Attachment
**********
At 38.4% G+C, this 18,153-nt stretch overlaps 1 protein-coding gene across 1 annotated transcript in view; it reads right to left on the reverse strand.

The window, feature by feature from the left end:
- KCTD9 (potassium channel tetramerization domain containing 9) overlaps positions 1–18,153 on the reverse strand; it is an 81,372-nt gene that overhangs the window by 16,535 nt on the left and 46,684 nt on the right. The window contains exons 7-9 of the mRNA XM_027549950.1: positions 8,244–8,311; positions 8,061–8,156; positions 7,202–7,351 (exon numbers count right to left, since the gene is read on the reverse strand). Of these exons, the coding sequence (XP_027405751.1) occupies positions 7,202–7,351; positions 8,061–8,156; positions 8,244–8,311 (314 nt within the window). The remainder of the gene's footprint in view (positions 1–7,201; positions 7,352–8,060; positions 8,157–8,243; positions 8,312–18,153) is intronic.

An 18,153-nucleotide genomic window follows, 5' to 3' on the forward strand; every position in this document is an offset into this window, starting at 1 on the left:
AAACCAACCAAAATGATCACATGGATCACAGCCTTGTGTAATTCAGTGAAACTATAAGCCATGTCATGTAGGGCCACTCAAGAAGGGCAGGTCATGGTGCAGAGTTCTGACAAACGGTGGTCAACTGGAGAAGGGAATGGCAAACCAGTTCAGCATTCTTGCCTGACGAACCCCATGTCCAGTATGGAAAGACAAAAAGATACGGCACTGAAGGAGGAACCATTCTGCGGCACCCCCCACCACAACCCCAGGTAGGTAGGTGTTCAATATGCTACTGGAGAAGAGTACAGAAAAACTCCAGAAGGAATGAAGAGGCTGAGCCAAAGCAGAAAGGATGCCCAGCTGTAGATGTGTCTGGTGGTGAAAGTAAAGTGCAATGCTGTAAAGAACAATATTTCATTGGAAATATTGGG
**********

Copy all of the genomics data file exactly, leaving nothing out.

At 38.4% G+C, this 18,153-nt stretch overlaps 1 protein-coding gene across 1 annotated transcript in view; it reads right to left on the reverse strand.

The window, feature by feature from the left end:
- KCTD9 (potassium channel tetramerization domain containing 9) overlaps positions 1–18,153 on the reverse strand; it is an 81,372-nt gene that overhangs the window by 16,535 nt on the left and 46,684 nt on the right. The window contains exons 7-9 of the mRNA XM_027549950.1: positions 8,244–8,311; positions 8,061–8,156; positions 7,202–7,351 (exon numbers count right to left, since the gene is read on the reverse strand). Of these exons, the coding sequence (XP_027405751.1) occupies positions 7,202–7,351; positions 8,061–8,156; positions 8,244–8,311 (314 nt within the window). The remainder of the gene's footprint in view (positions 1–7,201; positions 7,352–8,060; positions 8,157–8,243; positions 8,312–18,153) is intronic.

An 18,153-nucleotide genomic window follows, 5' to 3' on the forward strand; every position in this document is an offset into this window, starting at 1 on the left:
AAACCAACCAAAATGATCACATGGATCACAGCCTTGTGTAATTCAGTGAAACTATAAGCCATGTCATGTAGGGCCACTCAAGAAGGGCAGGTCATGGTGCAGAGTTCTGACAAACGGTGGTCAACTGGAGAAGGGAATGGCAAACCAGTTCAGCATTCTTGCCTGACGAACCCCATGTCCAGTATGGAAAGACAAAAAGATACGGCACTGAAGGAGGAACCATTCTGCGGCACCCCCCACCACAACCCCAGGTAGGTAGGTGTTCAATATGCTACTGGAGAAGAGTACAGAAAAACTCCAGAAGGAATGAAGAGGCTGAGCCAAAGCAGAAAGGATGCCCAGCTGTAGATGTGTCTGGTGGTGAAAGTAAAGTGCAATGCTGTAAAGAACAATATTTCATTGGAAATATTGGG